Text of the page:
date(timestamp) as date,
count(*) as num_requests
google_agent = “googlebot” OR
google_agent = “googlebot-ads”
has_params, date

Get the total number of requests day by day to all the specified parameters

Why: Following on from the above, you may then want to investigate the crawling of specific parameters to understand which individual parameters are the most problematic and measure the effect of you changing how the parameters are accessed. I will typically use this in tandem with the list of found parameters in Search Console as you need to provide this query with the parameters you want to investigate. In the example below, I’ve called them param_1 & param_2, so when you copy and paste this query you’ll need to replace all instances of param_1 & param_2 with your own parameters. You could also add more parameters if you want to invetigate more than two.


SUM(param_1) AS param_1_count,
SUM(param_2) AS param_2_count,
DATE(timestamp) AS date
IF (query CONTAINS 'param_1=',INTEGER(num_requests), 0) AS param_1,
IF (query CONTAINS 'param_2=',INTEGER(num_requests), 0) AS param_2,
COUNT(query) AS num_requests,
(google_agent = "googlebot" OR
google_agent = "googlebot-ad")
timestamp ) )
date ASC

Spotting Bugs

Get the total number of each status code

Why: This query gives you a very top level overview of how many of each status code you’re seeing.

status_code, count(status_code) as num_requests
google_agent = "googlebot" OR
google_agent = "googlebot-ad"
GROUP BY status_code
ORDER BY status_code asc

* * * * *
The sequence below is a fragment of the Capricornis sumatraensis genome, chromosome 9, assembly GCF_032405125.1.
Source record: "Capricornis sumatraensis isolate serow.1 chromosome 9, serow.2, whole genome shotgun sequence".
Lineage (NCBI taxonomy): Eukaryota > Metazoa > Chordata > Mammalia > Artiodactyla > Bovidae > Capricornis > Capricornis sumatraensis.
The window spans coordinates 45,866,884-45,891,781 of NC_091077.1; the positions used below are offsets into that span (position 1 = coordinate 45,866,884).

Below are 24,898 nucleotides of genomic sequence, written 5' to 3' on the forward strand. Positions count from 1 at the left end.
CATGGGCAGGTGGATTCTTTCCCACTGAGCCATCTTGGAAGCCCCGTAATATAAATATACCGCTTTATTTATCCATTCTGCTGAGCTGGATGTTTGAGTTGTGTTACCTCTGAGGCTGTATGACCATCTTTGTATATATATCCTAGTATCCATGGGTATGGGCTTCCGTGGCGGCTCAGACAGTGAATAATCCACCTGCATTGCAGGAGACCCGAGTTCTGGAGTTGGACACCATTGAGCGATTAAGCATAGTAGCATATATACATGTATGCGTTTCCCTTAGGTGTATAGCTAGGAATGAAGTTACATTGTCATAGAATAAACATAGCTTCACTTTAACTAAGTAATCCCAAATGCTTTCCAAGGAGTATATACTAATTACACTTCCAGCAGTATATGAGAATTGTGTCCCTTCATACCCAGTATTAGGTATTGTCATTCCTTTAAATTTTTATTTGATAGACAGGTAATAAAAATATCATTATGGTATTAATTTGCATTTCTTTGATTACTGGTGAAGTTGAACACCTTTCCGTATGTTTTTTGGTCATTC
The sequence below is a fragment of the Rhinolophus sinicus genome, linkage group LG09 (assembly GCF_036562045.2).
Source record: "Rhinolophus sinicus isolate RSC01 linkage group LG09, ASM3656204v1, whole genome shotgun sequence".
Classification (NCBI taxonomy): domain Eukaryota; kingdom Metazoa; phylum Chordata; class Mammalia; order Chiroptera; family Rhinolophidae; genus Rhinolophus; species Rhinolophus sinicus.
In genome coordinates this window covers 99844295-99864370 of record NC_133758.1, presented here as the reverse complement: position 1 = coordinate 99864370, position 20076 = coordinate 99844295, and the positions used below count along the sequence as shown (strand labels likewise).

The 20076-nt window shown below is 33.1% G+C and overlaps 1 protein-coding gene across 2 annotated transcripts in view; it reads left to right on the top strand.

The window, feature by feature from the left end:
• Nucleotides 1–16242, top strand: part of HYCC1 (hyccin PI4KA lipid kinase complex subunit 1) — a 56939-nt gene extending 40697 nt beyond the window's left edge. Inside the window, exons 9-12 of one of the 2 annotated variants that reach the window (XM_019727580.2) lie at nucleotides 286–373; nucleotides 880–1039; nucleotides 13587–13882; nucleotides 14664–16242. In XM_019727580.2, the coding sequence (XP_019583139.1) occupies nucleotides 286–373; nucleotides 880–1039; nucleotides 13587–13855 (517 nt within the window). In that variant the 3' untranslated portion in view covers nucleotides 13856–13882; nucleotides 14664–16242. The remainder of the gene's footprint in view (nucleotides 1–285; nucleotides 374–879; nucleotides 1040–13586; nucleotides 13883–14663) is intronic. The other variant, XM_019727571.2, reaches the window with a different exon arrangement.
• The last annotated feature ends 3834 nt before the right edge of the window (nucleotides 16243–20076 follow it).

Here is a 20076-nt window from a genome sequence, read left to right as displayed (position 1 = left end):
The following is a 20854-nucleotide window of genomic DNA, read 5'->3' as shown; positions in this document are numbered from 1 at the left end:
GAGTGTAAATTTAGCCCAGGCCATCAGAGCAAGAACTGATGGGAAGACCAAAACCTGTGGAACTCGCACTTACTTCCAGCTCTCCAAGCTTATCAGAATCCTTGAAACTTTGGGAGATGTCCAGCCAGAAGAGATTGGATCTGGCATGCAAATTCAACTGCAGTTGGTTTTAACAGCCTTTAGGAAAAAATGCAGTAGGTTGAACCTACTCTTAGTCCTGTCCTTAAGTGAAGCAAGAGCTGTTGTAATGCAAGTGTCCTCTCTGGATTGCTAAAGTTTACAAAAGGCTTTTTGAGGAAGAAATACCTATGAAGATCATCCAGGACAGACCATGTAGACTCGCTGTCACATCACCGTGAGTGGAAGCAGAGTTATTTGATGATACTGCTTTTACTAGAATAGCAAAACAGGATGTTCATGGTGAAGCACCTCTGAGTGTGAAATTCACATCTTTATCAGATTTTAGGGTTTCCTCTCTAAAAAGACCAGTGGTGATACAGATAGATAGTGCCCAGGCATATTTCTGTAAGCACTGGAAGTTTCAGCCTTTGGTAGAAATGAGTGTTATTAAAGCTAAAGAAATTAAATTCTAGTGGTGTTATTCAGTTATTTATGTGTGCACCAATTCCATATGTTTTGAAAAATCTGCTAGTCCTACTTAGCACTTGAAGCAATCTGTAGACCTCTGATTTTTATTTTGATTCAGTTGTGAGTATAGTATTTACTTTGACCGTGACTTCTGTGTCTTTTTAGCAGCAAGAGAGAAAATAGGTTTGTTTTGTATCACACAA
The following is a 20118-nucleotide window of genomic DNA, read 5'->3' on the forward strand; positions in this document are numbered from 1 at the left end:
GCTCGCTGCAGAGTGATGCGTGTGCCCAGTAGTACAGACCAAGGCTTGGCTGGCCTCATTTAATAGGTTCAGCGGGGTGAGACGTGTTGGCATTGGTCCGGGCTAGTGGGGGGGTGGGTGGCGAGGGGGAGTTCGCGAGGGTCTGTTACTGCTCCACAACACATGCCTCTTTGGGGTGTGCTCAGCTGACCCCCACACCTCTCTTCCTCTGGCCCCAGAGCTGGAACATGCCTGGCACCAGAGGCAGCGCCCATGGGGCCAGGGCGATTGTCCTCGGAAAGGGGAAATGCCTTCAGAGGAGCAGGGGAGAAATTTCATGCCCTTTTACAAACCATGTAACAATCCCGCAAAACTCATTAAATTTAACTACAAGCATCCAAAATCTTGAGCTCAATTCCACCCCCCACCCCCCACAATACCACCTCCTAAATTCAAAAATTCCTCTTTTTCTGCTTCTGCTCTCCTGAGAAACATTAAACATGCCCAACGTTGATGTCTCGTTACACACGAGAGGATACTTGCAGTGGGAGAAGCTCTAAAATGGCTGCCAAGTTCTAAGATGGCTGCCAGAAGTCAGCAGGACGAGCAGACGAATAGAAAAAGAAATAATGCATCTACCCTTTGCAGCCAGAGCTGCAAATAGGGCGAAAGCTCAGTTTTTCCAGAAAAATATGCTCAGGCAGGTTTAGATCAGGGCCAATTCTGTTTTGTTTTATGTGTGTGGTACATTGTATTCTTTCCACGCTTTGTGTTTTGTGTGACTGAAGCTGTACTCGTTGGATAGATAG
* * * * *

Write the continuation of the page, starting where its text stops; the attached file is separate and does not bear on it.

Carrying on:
LIMIT 1000

Get the total number of each status code day by day

Why: Once you’ve seen a top level overview, then you want to see the status codes day by day to see how they change and allow you to spot when major changes happened.

date(timestamp) as date,
count(status_code) as num_requests
google_agent = "googlebot" OR
google_agent = "googlebot-ad"
GROUP BY status_code
ORDER BY status_code asc
LIMIT 1000

Get the top 100 URLs which have returned the most of status code “xxx”

Why: Once you’ve found a problem with a particular status code you’ll want to investigate which URLs are causing it. For this query, replace xxx with the status code you’re investigating. (No need for quotes!)

path, status_code, has_params, count(path) as num_requests
(google_agent = "googlebot" OR
google_agent = "googlebot-ad")
AND status_code = xxx
path, status_code, has_params
num_requests desc

Common Alterations:

Searching by a specific date

You can filter most queries by adding in a date section to the WHERE clause. For example take the first query from above:

path, count(path) as num_requests
timestamp >= TIMESTAMP('2015-11-08') and
timestamp =< TIMESTAMP('2015-12-08')
ORDER BY num_requests desc
LIMIT 1000